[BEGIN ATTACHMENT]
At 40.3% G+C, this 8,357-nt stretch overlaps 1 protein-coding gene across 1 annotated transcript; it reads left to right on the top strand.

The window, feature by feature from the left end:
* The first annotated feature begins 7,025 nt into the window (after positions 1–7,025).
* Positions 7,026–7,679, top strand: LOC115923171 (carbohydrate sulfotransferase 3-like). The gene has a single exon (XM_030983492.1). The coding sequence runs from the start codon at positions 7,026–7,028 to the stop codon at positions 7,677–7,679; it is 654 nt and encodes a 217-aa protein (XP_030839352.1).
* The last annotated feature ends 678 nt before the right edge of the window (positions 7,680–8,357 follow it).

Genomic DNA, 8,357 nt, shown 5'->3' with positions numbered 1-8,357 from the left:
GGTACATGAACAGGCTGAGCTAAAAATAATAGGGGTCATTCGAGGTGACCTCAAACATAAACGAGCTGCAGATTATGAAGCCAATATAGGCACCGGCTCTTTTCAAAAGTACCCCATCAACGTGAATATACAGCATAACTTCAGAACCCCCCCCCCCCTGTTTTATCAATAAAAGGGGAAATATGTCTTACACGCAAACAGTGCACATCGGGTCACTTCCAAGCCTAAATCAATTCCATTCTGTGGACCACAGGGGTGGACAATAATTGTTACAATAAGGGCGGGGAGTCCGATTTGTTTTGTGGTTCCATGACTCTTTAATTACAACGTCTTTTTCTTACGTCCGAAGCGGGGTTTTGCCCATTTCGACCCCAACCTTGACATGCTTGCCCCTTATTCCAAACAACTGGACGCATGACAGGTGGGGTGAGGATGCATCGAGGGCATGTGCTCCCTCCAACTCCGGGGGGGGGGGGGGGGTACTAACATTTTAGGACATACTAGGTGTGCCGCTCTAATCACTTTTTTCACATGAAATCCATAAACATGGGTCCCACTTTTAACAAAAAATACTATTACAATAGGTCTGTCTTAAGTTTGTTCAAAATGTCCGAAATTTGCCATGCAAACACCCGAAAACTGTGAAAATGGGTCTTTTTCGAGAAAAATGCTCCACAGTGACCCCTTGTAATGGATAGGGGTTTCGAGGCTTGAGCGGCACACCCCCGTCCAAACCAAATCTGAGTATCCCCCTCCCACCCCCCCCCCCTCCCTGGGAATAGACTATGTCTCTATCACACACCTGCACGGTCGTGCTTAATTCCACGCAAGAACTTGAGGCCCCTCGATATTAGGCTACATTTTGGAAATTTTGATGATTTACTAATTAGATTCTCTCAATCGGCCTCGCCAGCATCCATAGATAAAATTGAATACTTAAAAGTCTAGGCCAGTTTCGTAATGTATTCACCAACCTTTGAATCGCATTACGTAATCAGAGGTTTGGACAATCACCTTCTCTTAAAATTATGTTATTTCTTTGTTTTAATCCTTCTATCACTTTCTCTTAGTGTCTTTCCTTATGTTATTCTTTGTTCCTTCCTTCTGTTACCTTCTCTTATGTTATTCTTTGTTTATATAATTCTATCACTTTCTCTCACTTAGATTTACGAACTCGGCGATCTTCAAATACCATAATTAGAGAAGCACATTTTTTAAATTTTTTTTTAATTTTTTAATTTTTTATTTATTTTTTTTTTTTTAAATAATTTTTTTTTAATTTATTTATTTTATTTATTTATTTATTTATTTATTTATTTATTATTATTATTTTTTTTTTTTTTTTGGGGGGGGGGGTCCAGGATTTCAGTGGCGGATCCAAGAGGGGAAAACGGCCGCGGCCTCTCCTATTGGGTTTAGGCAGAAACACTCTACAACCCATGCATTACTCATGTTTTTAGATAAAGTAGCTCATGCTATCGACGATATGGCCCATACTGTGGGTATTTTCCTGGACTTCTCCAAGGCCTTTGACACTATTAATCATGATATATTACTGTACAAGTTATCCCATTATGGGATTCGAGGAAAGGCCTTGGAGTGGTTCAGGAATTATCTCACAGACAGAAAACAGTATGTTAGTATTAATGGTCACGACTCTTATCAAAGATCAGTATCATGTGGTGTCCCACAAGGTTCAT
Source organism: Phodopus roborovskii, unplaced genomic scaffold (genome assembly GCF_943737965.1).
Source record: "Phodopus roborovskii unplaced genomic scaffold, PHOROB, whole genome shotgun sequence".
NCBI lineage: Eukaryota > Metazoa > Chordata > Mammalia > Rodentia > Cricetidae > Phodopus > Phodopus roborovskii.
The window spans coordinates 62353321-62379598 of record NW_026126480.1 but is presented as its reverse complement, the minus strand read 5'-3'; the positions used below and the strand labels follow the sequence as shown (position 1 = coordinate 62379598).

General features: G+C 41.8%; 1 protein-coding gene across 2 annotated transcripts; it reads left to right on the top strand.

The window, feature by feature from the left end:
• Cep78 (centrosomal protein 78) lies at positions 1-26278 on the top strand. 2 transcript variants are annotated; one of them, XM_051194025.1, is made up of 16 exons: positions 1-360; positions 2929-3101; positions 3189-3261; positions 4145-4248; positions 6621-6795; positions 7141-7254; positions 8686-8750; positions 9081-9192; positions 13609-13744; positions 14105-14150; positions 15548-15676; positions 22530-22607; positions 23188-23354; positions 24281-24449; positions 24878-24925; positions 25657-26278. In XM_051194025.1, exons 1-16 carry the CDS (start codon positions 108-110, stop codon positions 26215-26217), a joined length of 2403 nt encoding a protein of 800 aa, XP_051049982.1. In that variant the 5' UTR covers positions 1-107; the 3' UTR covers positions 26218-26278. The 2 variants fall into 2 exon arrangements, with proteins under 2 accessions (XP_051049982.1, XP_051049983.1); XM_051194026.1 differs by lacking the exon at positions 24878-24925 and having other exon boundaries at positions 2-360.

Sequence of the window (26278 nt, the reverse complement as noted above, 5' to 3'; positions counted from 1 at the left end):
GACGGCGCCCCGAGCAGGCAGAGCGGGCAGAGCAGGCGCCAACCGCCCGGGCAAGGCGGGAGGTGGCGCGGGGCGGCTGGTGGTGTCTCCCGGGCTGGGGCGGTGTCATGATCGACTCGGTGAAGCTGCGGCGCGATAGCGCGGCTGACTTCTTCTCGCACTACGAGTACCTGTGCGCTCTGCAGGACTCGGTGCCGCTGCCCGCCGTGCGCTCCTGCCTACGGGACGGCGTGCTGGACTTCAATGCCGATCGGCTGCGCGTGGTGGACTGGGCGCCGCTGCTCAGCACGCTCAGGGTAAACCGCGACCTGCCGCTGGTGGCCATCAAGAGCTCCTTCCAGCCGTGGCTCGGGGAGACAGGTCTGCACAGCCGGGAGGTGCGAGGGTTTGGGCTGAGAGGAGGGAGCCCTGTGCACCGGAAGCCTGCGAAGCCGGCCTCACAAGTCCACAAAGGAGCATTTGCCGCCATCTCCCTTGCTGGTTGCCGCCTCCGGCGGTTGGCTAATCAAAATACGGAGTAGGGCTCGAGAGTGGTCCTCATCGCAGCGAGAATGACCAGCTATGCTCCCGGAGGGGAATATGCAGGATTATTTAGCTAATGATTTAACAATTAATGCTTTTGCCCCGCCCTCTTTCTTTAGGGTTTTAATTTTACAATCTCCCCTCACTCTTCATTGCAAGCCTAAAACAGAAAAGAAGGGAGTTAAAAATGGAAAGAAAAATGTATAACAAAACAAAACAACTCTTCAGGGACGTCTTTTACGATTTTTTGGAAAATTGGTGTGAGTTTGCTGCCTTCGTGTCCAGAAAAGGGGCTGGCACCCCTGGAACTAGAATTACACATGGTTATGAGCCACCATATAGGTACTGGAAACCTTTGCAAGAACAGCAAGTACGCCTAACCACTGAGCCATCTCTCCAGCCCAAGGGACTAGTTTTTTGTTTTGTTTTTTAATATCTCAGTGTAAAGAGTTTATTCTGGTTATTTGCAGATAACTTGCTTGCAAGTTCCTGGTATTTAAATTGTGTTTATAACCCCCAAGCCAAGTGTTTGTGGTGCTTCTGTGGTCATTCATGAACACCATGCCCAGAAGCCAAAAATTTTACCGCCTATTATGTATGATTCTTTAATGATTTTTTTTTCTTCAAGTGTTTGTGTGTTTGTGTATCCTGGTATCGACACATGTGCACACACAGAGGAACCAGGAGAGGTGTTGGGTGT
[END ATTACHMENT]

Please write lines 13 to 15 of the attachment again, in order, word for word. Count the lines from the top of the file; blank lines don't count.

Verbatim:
The window, feature by feature from the left end:
• Cep78 (centrosomal protein 78) lies at positions 1-26278 on the top strand. 2 transcript variants are annotated; one of them, XM_051194025.1, is made up of 16 exons: positions 1-360; positions 2929-3101; positions 3189-3261; positions 4145-4248; positions 6621-6795; positions 7141-7254; positions 8686-8750; positions 9081-9192; positions 13609-13744; positions 14105-14150; positions 15548-15676; positions 22530-22607; positions 23188-23354; positions 24281-24449; positions 24878-24925; positions 25657-26278. In XM_051194025.1, exons 1-16 carry the CDS (start codon positions 108-110, stop codon positions 26215-26217), a joined length of 2403 nt encoding a protein of 800 aa, XP_051049982.1. In that variant the 5' UTR covers positions 1-107; the 3' UTR covers positions 26218-26278. The 2 variants fall into 2 exon arrangements, with proteins under 2 accessions (XP_051049982.1, XP_051049983.1); XM_051194026.1 differs by lacking the exon at positions 24878-24925 and having other exon boundaries at positions 2-360.

Sequence of the window (26278 nt, the reverse complement as noted above, 5' to 3'; positions counted from 1 at the left end):